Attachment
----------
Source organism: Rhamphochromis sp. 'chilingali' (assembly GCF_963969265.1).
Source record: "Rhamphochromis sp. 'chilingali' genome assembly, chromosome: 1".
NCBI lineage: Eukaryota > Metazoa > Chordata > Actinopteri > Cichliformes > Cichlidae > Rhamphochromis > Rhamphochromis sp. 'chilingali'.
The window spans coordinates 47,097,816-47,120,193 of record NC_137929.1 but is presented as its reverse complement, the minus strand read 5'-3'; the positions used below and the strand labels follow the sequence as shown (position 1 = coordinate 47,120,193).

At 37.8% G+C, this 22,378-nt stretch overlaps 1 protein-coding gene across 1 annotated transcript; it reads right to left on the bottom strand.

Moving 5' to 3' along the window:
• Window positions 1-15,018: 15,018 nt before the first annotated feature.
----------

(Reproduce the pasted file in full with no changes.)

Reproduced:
Source organism: Rhamphochromis sp. 'chilingali' (assembly GCF_963969265.1).
Source record: "Rhamphochromis sp. 'chilingali' genome assembly, chromosome: 1".
NCBI lineage: Eukaryota > Metazoa > Chordata > Actinopteri > Cichliformes > Cichlidae > Rhamphochromis > Rhamphochromis sp. 'chilingali'.
The window spans coordinates 47,097,816-47,120,193 of record NC_137929.1 but is presented as its reverse complement, the minus strand read 5'-3'; the positions used below and the strand labels follow the sequence as shown (position 1 = coordinate 47,120,193).

At 37.8% G+C, this 22,378-nt stretch overlaps 1 protein-coding gene across 1 annotated transcript; it reads right to left on the bottom strand.

Moving 5' to 3' along the window:
• Window positions 1-15,018: 15,018 nt before the first annotated feature.